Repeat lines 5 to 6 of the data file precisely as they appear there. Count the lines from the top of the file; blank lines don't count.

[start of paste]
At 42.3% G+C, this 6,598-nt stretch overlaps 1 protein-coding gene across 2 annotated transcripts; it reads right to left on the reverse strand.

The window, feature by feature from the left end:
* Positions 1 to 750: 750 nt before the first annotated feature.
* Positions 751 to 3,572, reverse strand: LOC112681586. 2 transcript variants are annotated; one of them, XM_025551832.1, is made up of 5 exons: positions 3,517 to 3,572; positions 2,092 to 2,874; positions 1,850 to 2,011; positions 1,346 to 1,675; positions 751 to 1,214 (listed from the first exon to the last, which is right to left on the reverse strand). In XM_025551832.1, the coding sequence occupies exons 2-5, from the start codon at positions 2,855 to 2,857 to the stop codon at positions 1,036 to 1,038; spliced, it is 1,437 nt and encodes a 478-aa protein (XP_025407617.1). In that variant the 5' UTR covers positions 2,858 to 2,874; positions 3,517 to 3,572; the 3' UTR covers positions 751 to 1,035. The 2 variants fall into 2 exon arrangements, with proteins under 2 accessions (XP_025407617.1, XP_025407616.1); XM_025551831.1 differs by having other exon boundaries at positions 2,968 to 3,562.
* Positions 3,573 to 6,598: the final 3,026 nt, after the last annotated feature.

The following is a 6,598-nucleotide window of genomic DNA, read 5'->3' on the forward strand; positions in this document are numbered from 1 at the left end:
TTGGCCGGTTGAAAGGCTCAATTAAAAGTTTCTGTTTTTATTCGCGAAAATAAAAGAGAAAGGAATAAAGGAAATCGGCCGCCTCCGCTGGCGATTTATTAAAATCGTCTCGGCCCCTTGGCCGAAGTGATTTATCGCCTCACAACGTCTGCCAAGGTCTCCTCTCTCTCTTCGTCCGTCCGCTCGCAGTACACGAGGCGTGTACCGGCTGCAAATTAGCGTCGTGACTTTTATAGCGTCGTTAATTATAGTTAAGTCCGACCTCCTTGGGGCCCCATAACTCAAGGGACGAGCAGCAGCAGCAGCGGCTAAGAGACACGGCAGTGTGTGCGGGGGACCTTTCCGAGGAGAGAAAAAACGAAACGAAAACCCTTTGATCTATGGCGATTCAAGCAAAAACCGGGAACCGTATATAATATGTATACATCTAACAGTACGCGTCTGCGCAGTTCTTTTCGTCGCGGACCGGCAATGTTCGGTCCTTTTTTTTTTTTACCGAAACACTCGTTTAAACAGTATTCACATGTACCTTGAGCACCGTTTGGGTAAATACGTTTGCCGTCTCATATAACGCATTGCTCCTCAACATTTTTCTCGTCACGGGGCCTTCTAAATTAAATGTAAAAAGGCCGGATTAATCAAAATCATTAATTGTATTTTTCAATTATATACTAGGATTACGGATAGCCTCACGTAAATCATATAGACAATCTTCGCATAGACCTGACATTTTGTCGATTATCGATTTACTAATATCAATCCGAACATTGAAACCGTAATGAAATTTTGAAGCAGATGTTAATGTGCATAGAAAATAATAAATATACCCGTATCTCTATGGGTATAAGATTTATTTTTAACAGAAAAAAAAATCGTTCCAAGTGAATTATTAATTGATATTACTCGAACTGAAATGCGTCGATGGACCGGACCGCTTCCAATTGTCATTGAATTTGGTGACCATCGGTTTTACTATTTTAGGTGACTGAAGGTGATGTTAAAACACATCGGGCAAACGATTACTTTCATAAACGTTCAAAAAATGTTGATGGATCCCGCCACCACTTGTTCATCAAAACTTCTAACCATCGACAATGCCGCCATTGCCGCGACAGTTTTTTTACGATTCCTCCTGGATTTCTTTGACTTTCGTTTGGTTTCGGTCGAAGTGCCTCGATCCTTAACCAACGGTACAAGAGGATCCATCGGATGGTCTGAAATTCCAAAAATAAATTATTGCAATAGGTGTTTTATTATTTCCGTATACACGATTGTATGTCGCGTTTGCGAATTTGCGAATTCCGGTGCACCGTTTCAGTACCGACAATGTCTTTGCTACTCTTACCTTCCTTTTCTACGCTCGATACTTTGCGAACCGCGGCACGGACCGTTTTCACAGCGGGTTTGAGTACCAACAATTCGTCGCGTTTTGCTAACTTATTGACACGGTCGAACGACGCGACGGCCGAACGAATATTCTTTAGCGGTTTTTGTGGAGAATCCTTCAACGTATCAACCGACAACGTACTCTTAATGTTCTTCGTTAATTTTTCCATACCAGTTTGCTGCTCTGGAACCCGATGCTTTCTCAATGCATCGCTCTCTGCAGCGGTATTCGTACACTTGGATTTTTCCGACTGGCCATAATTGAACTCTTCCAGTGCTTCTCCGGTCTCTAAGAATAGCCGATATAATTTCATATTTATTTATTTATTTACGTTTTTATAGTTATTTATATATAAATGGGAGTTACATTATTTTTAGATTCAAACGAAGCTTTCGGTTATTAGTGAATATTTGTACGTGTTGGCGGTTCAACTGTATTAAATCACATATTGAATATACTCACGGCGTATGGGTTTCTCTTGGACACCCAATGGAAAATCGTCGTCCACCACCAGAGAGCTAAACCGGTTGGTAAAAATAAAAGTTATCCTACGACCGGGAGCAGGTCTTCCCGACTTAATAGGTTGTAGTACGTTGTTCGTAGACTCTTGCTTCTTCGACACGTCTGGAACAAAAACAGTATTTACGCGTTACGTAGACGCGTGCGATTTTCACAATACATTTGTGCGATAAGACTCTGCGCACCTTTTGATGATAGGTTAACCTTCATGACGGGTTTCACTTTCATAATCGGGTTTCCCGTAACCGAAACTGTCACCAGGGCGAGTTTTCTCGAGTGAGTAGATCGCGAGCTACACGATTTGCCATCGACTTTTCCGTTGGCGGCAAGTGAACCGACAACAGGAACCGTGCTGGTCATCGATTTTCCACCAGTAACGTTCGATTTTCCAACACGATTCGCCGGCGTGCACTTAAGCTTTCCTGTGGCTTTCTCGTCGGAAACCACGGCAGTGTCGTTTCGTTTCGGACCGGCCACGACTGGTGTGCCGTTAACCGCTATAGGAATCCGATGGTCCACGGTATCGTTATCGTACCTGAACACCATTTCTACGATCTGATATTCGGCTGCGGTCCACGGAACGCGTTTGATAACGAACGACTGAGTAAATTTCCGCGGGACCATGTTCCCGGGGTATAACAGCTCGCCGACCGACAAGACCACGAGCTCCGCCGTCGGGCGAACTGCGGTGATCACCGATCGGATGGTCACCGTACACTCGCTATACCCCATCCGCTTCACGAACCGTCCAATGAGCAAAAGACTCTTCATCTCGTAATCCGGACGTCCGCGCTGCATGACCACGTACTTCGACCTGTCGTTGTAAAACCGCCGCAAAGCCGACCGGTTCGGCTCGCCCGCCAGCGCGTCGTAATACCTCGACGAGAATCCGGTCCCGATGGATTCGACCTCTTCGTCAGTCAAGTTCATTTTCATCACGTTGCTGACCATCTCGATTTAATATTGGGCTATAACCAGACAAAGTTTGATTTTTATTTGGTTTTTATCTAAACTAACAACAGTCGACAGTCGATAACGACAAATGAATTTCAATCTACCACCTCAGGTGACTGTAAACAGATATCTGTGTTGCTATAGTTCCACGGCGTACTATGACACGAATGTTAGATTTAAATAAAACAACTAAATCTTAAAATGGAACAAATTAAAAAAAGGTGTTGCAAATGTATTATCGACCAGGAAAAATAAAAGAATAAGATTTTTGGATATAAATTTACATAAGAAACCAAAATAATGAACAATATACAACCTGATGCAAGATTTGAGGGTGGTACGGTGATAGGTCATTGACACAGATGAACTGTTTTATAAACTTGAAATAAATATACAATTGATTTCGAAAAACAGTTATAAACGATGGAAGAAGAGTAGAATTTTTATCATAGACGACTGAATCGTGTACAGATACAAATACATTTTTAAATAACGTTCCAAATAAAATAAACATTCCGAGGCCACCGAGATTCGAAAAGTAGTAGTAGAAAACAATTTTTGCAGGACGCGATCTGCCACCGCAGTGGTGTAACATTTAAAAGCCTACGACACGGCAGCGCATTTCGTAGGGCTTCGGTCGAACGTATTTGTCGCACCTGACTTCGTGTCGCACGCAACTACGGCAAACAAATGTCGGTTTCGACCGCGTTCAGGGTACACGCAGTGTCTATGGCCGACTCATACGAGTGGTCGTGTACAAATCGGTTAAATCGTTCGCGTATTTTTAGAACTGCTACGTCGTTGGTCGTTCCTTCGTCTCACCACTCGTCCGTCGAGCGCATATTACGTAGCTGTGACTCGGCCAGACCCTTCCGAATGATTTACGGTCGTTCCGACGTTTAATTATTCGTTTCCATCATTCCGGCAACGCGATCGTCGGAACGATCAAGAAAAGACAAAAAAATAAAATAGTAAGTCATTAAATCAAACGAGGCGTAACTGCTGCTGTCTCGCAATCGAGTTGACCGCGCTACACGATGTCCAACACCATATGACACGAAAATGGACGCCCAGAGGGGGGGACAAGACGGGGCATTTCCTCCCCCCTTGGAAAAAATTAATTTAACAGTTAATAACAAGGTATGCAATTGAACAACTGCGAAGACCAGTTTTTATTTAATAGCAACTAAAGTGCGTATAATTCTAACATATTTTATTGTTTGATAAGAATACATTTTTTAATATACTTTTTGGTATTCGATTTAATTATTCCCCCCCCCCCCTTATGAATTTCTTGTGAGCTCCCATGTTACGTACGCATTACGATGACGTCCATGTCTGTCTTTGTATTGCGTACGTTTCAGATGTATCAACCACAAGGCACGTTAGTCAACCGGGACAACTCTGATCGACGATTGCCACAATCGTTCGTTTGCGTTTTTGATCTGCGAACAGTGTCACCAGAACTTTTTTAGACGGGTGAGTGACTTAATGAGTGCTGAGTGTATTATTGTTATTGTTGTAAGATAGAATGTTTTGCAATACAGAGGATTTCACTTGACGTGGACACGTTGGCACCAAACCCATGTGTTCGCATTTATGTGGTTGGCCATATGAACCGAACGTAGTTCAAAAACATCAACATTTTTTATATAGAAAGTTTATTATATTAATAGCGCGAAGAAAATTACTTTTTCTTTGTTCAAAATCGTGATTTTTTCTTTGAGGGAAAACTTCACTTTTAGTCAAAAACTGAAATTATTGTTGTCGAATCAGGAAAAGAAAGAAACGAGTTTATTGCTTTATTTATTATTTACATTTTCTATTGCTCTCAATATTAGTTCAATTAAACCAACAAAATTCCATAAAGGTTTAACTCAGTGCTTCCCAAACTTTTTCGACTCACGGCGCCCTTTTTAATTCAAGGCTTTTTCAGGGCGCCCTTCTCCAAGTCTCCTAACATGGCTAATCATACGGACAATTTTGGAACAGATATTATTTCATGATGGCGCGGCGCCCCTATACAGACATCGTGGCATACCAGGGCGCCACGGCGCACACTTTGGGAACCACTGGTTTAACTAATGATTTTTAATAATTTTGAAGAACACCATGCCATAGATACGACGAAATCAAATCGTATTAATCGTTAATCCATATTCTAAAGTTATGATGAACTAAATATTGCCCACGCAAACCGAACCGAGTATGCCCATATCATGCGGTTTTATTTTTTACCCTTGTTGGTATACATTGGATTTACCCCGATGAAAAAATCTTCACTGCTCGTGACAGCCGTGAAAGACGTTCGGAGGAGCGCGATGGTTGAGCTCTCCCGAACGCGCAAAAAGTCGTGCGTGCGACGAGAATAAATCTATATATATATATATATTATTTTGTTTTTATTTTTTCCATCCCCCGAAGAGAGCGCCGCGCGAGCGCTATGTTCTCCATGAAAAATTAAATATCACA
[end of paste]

* Positions 3,573 to 6,598: the final 3,026 nt, after the last annotated feature.

The following is a 6,598-nucleotide window of genomic DNA, read 5'->3' on the forward strand; positions in this document are numbered from 1 at the left end: